Common anti-psychiatry archetypes

The anti-psychiatry movement resembles the anti-vaccine movement and HIV/AIDS denialism in many ways. Whereas anti-vaccine cranks claim that vaccine-preventable diseases are not that bad and HIV/AIDS denialists often deny the causal link between HIV and AIDS, anti-psychiatry cranks typically deny the existence of mental conditions outright (claiming they are made up or that they are “natural” states) or blame the individuals for “attracting” the illness into their lives with “too much negative thinking”. All three groups attack the underlying scientific models (e. g. mechanisms for vaccine-induced immunity and herd immunity, that HIV cause a reduction in CD4+ T helper cells, the biological basis and neurological mechanisms of mental conditions), the efficacy of the medical product, pharmaceutical companies, the government and the scientific community.

This post is an attempt to summarize seven of the most common clusters of characteristics, beliefs and approaches taken by various types of anti-psychiatry cranks: the creationist, the alt med zealot, the new age ignoramus, the “sophisticated” mysterian, the selective “skeptic”, the conspiracy lunatic and the scientologist. These archetypes are not based on published scientific studies, but rather on experience with debating anti-psychiatry cranks. Some of them overlap and not all features of a given archetype always occur. An interesting observation is that anti-psychiatry can be found across political, religious and philosophical spectra and divides. Even though a lot of the assertions made and rhetoric deployed is consistent across archetypes, different archetypes have different motivations and a slightly different focus.

The Creationist: the anti-psychiatry creationist represents the worst of two worlds: both a rejection of modern cosmology, geology and biology as well as a rejection of modern neuroscience, psychology and psychiatry. These individuals reject psychiatry and related fields because (1) neuroscience considers the mind to be a function of the brain, which is incompatible with the anti-psychiatry creationist’s faith that an immaterial soul is the entity responsible for the mind and (2) treatments of mental conditions does not involve a consideration of original sin, but focuses on medication and therapy. Although not all creationists are anti-psychiatry, those that are reject additional fields of science in order to keep their religious beliefs afloat. Depending on the individual anti-psychiatry creationist, he or she may reject the existence of mental conditions as medical conditions or go so far as to provide a religious description of mental conditions as demonic possessions or gifts from a deity.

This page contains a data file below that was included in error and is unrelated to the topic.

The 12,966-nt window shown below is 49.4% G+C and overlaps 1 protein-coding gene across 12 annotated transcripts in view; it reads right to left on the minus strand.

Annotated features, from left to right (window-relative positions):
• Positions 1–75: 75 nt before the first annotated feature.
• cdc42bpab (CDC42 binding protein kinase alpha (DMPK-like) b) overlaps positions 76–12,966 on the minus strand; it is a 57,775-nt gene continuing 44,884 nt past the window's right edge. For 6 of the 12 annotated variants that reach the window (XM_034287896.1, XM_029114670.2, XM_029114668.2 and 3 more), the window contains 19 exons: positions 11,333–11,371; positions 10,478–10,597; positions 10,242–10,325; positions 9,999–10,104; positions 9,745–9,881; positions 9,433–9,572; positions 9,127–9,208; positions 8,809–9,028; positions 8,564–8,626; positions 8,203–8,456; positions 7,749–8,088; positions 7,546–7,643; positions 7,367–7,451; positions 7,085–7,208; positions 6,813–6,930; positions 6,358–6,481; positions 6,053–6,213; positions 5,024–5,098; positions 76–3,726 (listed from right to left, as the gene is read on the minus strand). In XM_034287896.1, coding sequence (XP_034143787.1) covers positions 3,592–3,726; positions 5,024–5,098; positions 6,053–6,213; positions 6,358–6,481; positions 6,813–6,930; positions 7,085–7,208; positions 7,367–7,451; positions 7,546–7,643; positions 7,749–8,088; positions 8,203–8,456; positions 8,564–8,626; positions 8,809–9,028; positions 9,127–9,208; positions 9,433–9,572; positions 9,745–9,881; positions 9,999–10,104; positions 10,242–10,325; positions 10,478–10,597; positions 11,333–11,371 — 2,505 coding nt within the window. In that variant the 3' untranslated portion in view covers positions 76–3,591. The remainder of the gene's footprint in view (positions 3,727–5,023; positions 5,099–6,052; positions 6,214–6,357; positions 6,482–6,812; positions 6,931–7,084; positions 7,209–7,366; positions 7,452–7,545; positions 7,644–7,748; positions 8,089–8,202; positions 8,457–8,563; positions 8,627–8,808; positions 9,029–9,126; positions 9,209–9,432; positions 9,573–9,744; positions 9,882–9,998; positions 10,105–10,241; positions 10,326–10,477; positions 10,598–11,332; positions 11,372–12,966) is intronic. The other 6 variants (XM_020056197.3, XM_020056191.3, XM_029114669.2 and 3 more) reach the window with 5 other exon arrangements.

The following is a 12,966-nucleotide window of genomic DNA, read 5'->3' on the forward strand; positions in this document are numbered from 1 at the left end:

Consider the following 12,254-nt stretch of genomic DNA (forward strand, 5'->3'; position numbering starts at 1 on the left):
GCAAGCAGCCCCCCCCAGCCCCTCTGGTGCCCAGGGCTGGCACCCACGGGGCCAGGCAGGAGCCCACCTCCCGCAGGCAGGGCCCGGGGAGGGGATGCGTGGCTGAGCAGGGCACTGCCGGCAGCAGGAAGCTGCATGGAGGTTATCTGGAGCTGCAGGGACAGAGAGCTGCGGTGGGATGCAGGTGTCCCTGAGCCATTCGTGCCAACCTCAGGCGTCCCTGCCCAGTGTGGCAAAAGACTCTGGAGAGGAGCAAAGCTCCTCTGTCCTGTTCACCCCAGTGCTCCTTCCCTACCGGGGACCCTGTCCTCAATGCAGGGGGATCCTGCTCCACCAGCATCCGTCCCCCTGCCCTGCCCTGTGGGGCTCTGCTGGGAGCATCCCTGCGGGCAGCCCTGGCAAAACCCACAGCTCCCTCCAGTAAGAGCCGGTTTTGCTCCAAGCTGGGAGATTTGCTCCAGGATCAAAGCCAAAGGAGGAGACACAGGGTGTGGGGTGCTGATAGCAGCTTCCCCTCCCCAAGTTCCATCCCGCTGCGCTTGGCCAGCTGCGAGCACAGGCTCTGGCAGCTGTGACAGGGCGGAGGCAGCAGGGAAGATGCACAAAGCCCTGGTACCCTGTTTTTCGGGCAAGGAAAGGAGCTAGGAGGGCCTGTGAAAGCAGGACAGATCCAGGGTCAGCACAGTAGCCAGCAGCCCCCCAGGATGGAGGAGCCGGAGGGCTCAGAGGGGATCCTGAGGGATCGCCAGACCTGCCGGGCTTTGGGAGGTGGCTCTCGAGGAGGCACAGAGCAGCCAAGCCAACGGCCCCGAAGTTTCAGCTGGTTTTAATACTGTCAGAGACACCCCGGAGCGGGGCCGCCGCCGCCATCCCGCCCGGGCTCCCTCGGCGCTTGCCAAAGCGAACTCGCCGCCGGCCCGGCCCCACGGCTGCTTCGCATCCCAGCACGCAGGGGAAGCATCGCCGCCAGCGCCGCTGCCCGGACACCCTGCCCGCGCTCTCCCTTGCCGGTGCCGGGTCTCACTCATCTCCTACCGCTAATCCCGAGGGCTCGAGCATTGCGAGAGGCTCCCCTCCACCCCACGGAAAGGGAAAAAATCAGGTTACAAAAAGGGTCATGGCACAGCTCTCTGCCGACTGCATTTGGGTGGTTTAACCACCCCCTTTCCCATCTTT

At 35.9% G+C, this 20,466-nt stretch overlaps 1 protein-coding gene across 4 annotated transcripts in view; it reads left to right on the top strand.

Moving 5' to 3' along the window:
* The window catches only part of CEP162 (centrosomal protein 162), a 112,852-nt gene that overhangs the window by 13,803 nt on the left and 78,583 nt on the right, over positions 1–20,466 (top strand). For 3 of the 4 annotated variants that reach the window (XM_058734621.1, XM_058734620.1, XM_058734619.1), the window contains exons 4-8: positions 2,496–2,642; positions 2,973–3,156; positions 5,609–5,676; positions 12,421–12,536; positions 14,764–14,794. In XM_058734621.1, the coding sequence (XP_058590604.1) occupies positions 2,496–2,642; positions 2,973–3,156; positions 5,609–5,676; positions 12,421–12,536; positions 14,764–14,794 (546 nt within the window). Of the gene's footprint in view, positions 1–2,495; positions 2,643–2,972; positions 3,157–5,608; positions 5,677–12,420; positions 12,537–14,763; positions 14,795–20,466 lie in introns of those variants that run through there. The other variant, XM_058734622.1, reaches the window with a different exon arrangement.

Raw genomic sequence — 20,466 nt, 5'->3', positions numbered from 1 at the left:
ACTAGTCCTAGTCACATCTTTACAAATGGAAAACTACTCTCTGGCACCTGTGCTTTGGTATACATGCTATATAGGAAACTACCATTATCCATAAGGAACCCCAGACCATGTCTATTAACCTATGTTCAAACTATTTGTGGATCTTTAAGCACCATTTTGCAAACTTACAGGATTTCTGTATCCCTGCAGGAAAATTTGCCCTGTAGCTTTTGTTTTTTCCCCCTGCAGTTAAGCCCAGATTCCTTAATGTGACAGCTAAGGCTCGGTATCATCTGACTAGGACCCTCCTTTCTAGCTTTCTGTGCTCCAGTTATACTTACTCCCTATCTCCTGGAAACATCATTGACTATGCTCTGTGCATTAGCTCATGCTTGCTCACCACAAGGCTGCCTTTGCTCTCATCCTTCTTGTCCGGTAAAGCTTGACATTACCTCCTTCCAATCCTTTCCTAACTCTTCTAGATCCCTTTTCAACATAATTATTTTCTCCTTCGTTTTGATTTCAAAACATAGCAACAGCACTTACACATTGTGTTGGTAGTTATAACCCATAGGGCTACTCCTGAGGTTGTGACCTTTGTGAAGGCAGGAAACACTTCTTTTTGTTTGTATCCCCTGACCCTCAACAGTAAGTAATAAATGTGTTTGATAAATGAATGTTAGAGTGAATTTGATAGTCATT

The Alt Med Zealot: the alt med zealot embraces anti-psychiatry because he or she wrongly believes in the efficacy and safety of so-called “alternative” treatments for mental conditions. In reality, these alleged “treatments” are quackery and almost never gives any practically significant benefit above placebo. Most of the time, these individuals accepts the medical reality of mental conditions. However, they tend to shuns positions supported mainstream science, usually by ignorantly dismissing it all by shouting about “evil, multinational pharmaceutical corporations” (apparently without realizing the irony that a lot of “alternative medicine” is being produced and sold by large corporations) and accusing all critics of their beliefs of being pharma shills.

The New Age Ignoramus: although sharing many defining features with the alt med zealot, the new age ignoramus often parrot the law of attraction and wrongly claim that individuals with mental conditions have themselves to blame because they allegedly had too many negative thoughts. Seemingly ignorant about the scientific research on genetic risk factors for mental conditions, the effects of stressful life events and gene-environment interaction, the new age ignoramus rarely accept the medical reality of mental conditions. Instead, they often reject both medication and therapy, suggesting that individuals with mental conditions will attract good things in their life if they just have more positive thoughts.

The “Sophisticated” Mysterian: mysterians are typically non-religious atheists who has a negative visceral and emotional response to the notion that their beliefs, thoughts, feelings and so on are related to the function of a physical brain. The three most common approaches taken by this anti-psychiatry archetype is (1) Appeals to ignorance characterized by “we will never understand human cognitive feature X” were X is love, art appreciation, beauty, consciousness and so on, (2) point out some methodological limitation regarding questions of how the brain generates the mind in an bait-and-switch effort to attempt to undermine the scientific conclusion that the brain does generate the mind and (3) unrelenting accusations of “scientism”, “reductionism” and “determinism”. Mysterians are not seldom freelance journalists blogging for Nature News, Scientific Americans, Washington Post or the New York Times.